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    Delhi HC rejects lawsuit against book demeaning Islam, Prophet Mohammed

     Delhi HC rejects lawsuit against book demeaning Islam, Prophet Mohammed

    New Delhi, Dec 29: The Delhi High Court rejected a lawsuit against a publication which allegedly made derogatory statements against Islam, the Holy Quran and Prophet Mohammed, saying the litigant failed to show the infringement of a personal legal right or a provision of law to maintain his plea. Justice Sanjeev Narula, who clarified that he has not examined the merits or contents of the publication, explained that any injury or hurt to personal religious sentiments is not an actionable wrong under the law of torts and at best, a case may have been made out under the criminal law, but it would not grant him the power to entertain the case. The judge thus ruled that the lawsuit by one Qamar Hasnain against the book titled "Muhammad" authored by Syed Waseem Rizvi was not maintainable. He, however, said Hasnain, the plaintiff, would be entitled to exercise all his rights and remedies under the law.

    "This court is of the considered opinion that in the absence of disclosure of infringement of any legal right, the plaintiff's prayer seeking injunction and damages on account of being offended or aggrieved by the contents of a book – which allegedly is hurtful to his religious sentiments – would not give him any right to approach this court by way of the present suit," the court said in an order passed recently. "To maintain such a suit, it is essential that there should be a personal legal right, a corresponding personal legal injury, and an act which gives rise to legal or actual damage. Guided by the fact that Khan (counsel for plaintiff) admits to there being no reference/remarks/allegations of a derogatory or defamatory nature against the person of the plaintiff; and further that the remarks/allegations as alleged to be made are against his religion and its tenets as a whole, the court is of the opinion that the plaint certainly does not disclose any such legal right," it added.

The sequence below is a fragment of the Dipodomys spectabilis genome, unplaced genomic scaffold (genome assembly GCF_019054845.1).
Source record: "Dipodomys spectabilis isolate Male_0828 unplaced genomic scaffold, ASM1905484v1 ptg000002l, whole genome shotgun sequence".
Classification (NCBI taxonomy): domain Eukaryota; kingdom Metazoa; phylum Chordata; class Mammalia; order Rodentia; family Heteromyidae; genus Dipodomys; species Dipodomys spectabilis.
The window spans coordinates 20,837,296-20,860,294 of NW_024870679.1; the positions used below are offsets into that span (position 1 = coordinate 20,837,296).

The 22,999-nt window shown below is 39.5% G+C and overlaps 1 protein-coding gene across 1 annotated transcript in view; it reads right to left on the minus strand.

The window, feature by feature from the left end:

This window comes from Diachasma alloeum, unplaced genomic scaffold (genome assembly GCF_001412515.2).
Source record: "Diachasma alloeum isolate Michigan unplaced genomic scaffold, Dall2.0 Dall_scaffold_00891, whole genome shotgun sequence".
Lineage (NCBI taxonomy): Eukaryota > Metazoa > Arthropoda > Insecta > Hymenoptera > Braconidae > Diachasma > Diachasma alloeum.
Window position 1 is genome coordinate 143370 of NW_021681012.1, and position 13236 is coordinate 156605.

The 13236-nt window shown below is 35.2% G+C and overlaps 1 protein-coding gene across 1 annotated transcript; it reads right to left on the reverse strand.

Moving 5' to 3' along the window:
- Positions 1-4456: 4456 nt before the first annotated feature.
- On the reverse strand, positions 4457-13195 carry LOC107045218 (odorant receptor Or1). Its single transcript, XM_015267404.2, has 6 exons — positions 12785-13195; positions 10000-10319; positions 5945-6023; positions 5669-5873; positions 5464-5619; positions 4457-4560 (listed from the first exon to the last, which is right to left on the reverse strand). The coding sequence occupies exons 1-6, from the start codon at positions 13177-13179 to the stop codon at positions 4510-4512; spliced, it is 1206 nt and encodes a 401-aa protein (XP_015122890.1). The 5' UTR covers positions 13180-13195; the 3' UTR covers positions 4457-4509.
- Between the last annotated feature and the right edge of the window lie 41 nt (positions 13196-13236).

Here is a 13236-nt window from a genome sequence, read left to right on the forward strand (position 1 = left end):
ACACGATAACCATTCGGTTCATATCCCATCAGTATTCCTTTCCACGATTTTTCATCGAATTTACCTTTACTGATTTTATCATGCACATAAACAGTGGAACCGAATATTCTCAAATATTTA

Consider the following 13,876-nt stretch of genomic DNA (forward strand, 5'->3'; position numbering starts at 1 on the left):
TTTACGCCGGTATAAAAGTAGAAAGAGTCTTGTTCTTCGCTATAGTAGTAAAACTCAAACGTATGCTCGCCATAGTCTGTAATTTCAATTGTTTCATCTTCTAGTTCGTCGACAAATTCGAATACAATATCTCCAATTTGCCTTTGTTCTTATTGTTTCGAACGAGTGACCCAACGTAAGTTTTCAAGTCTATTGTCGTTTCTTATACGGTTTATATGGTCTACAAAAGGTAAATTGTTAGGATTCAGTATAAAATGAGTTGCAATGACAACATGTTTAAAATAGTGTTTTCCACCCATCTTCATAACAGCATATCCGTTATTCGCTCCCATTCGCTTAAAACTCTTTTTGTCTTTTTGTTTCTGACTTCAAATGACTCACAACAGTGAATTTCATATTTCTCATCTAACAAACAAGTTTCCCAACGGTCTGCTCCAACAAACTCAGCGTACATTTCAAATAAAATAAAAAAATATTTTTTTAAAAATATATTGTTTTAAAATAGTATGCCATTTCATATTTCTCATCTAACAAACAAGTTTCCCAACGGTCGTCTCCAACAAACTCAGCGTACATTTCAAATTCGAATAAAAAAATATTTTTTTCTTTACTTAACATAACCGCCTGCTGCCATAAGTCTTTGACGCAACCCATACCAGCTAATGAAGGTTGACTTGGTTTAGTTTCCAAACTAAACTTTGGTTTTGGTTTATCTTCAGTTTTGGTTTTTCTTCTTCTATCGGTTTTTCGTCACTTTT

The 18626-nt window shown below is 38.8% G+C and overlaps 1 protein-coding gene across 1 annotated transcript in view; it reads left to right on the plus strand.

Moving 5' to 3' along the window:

In his plea, the plaintiff -- who claimed to be a responsible and concerned citizen of India, a religious scholar and a concerned follower of Islam-- said that he represented the interests of the concerned citizens of India as well as religious followers of Islam and was on a personal mission to create inter-religious dialogue and promote communal harmony.

    He claimed that the self-publication made demeaning and incendiary statements against Islam, the Holy Quran and Prophet Mohammed and other revered personages and thus sought a direction to restrain the author from selling, distributing, publicly exhibiting the book. The plaintiff told the court that the book was damaging to communal peace and harmony and its contents were offensive, hateful and distressing to even a casual reader, let alone a follower of Islam or an admirer of Prophet Muhammad.–(PTI)

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